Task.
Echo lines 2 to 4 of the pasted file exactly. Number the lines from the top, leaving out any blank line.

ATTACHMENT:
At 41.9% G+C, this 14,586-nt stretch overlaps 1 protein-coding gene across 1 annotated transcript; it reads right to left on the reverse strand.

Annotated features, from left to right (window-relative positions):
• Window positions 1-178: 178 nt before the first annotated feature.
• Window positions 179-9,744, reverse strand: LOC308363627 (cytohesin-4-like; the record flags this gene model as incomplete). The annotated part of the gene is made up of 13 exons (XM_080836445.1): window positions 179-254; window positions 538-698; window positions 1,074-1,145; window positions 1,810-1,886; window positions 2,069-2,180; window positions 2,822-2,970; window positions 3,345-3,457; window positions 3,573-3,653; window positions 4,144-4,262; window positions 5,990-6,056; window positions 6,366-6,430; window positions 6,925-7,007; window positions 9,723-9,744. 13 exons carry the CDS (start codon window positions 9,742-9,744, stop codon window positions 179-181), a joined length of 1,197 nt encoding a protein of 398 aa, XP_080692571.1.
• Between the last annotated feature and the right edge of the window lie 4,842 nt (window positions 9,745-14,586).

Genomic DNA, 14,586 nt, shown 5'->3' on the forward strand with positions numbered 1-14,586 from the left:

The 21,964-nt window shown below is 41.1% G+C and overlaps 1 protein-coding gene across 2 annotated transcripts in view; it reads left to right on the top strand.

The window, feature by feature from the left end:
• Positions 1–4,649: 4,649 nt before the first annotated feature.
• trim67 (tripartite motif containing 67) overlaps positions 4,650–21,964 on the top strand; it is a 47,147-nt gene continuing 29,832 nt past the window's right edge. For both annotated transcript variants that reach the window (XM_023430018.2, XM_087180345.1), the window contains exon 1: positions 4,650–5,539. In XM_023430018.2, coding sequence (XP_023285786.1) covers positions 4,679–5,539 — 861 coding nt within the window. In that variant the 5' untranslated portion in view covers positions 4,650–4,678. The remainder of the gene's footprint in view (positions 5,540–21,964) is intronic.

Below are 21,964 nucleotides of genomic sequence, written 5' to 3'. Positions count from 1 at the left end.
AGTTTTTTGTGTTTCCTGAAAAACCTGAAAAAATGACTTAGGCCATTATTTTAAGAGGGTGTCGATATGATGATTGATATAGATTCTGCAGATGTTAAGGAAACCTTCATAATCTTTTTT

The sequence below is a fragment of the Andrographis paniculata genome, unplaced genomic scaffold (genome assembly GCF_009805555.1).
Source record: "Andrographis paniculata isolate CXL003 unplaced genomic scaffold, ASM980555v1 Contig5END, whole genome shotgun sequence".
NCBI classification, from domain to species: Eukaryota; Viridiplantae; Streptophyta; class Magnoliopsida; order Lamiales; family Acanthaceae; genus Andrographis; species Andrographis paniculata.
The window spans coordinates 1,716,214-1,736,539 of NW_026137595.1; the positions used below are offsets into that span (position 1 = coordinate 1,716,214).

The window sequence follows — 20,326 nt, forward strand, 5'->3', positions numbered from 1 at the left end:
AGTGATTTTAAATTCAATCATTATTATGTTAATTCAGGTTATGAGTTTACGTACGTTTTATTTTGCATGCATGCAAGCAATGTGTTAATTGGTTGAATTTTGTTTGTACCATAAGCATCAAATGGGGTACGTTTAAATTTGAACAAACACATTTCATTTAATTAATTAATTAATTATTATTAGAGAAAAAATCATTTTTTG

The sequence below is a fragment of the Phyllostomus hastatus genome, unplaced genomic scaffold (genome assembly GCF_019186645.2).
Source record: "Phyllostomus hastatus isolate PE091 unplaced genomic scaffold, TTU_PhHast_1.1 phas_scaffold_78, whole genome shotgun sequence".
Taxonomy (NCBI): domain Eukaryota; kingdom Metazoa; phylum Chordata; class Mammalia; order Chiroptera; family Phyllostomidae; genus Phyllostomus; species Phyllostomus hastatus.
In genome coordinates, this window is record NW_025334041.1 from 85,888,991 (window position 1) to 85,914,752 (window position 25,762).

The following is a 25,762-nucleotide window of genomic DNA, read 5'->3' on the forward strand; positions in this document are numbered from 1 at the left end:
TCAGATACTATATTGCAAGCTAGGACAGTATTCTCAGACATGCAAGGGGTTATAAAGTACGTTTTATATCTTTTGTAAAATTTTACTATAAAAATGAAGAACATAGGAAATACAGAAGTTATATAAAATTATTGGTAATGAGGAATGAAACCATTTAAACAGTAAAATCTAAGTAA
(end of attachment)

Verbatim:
Annotated features, from left to right (window-relative positions):
• Window positions 1-178: 178 nt before the first annotated feature.
• Window positions 179-9,744, reverse strand: LOC308363627 (cytohesin-4-like; the record flags this gene model as incomplete). The annotated part of the gene is made up of 13 exons (XM_080836445.1): window positions 179-254; window positions 538-698; window positions 1,074-1,145; window positions 1,810-1,886; window positions 2,069-2,180; window positions 2,822-2,970; window positions 3,345-3,457; window positions 3,573-3,653; window positions 4,144-4,262; window positions 5,990-6,056; window positions 6,366-6,430; window positions 6,925-7,007; window positions 9,723-9,744. 13 exons carry the CDS (start codon window positions 9,742-9,744, stop codon window positions 179-181), a joined length of 1,197 nt encoding a protein of 398 aa, XP_080692571.1.